One of the basic pieces of furniture, a chair is a type of seat. Its primary features are two pieces of a durable material, attached as back and seat to one another at a 90°-or-slightly-greater angle, with usually the four corners of the horizontal seat attached in turn to four legs—or other parts of the seat's underside attached to three legs or to a shaft about which a four-arm turnstile on rollers can turn—strong enough to support the weight of a person who sits on the seat (usually wide and broad enough to hold the lower body from the buttocks almost to the knees) and leans against the vertical back (usually high and wide enough to support the back to the shoulder blades). The legs are typically high enough for the seated person's thighs and knees to form a 90°-or-lesser angle. Used in a number of rooms in homes (e.g. in living rooms, dining rooms, and dens), in schools and offices (with desks), and in various other workplaces, chairs may be made of wood, metal, or synthetic materials, and either the seat alone or the entire chair may be padded or upholstered in various colors and fabrics. Chairs vary in design. An armchair has armrests fixed to the seat; a recliner is upholstered and under its seat is a mechanism that allows one to lower the chair's back and raise into place a fold-out footrest; a rocking chair has legs fixed to two long curved slats; and a wheelchair has wheels fixed to an axis under the seat.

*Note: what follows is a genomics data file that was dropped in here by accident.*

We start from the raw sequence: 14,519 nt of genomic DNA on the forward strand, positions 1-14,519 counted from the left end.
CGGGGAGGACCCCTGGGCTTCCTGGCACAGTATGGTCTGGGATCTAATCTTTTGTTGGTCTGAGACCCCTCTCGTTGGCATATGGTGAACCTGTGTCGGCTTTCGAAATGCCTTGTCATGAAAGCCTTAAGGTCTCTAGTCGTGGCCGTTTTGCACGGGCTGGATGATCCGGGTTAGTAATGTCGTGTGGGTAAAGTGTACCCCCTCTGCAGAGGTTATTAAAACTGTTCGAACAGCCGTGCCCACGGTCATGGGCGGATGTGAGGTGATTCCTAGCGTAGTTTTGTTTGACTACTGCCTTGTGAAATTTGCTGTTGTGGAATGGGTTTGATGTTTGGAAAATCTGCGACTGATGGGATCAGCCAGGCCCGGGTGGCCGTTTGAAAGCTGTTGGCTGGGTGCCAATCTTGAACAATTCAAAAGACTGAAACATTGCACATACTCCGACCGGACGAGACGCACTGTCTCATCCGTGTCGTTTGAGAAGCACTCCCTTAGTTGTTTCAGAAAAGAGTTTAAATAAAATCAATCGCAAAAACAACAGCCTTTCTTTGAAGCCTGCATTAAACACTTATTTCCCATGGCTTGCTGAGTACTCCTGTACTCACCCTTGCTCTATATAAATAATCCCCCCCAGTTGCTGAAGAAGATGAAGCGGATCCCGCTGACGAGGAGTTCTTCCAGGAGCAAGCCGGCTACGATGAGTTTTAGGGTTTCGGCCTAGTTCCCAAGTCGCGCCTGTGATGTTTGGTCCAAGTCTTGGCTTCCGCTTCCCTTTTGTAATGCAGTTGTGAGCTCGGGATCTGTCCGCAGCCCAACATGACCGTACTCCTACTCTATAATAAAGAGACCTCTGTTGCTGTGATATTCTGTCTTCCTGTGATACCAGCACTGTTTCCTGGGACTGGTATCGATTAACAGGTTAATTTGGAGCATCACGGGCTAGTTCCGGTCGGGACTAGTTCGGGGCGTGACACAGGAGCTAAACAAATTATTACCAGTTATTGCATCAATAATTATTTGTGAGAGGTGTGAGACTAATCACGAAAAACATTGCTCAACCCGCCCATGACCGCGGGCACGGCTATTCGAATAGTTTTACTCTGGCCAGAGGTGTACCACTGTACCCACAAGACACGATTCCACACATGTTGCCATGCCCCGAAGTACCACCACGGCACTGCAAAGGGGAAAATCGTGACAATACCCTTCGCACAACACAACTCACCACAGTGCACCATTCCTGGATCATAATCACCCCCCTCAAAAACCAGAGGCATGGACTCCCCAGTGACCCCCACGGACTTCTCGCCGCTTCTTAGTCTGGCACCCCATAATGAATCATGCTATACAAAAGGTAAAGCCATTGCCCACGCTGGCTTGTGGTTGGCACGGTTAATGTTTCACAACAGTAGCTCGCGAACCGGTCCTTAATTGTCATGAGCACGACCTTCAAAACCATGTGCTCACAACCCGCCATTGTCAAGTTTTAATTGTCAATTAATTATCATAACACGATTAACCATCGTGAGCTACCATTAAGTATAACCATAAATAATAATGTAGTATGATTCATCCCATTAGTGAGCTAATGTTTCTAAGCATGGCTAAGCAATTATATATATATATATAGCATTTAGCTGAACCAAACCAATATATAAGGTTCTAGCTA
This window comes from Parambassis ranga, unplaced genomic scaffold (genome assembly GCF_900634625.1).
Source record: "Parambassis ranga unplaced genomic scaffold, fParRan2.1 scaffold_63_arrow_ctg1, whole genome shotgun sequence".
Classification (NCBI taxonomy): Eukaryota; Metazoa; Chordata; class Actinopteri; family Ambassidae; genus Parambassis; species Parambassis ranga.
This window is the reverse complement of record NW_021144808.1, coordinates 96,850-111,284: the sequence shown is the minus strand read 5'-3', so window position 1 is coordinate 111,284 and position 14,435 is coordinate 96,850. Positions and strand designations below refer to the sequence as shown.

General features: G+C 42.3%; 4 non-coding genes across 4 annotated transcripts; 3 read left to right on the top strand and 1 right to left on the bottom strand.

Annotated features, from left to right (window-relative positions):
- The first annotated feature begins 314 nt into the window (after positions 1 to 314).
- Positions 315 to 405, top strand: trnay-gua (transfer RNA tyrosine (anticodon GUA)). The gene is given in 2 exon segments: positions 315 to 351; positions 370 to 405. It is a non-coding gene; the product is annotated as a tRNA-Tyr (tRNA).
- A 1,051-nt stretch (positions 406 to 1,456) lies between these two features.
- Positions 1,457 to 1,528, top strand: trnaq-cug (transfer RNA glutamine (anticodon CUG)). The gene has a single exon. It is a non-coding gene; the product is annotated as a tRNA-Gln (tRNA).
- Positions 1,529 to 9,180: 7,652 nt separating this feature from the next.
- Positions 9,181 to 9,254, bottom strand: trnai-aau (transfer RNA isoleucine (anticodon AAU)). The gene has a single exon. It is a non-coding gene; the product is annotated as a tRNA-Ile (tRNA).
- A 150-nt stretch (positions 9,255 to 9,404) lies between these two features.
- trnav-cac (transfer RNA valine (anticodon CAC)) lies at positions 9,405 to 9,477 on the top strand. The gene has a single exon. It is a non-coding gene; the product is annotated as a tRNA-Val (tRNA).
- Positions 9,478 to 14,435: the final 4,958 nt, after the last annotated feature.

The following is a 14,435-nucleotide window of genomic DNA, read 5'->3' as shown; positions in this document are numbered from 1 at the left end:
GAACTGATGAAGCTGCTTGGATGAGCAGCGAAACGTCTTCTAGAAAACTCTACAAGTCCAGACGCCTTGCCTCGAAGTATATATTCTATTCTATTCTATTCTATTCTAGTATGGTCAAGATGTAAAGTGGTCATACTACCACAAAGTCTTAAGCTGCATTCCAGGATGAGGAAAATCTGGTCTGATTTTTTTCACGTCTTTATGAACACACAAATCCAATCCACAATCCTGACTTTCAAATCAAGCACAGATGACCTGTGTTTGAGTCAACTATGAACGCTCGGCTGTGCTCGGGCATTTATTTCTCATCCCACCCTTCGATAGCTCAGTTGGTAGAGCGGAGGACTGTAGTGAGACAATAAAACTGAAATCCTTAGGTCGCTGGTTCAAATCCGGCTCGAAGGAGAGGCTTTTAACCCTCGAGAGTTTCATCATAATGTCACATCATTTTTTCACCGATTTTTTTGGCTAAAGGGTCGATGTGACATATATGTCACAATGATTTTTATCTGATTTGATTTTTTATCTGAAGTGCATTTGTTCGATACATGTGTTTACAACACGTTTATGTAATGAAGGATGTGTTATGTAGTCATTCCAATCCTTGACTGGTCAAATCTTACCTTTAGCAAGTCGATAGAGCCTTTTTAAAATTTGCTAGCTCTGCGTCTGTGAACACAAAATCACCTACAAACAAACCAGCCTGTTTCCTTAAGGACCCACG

An office chair, or desk chair, is a type of chair that is designed for use at a desk in an office. It is usually a swivel chair, with a set of wheels for mobility and adjustable height. Modern office chairs typically use a single , distinctive load bearing leg (often called a gas lift), which is positioned underneath the chair seat. Near the floor this leg spreads out into several smaller feet, which are often wheeled and called casters. Office chairs were developed around the mid-19th century as more workers spent their shifts sitting at a desk, leading to the adoption of several features not found on other chairs. There are multiple kinds of office chairs designed to suit different needs. The most basic is the task chair, which typically does not offer lumbar support or a headrest. These chairs generally cannot be sat in for more than a couple hours at a time without becoming uncomfortable, though they often offer more room to move than higher-end chairs. Mid-back chairs offer fuller back support, and with the right ergonomic design, can be sat in for four hours at a time or longer. Egnormic chairs in this category, such as the Herman Miller Aeron and the Steelcase Leap are comfortable for long periods. Some mid-back chairs in particular offer customization options that can allow for a headrest to be added. Executive or full-back chairs offer full back and head support. Many executive chairs are designed to be sat in for eight or more hours at a time. These are typically the most expensive office chairs.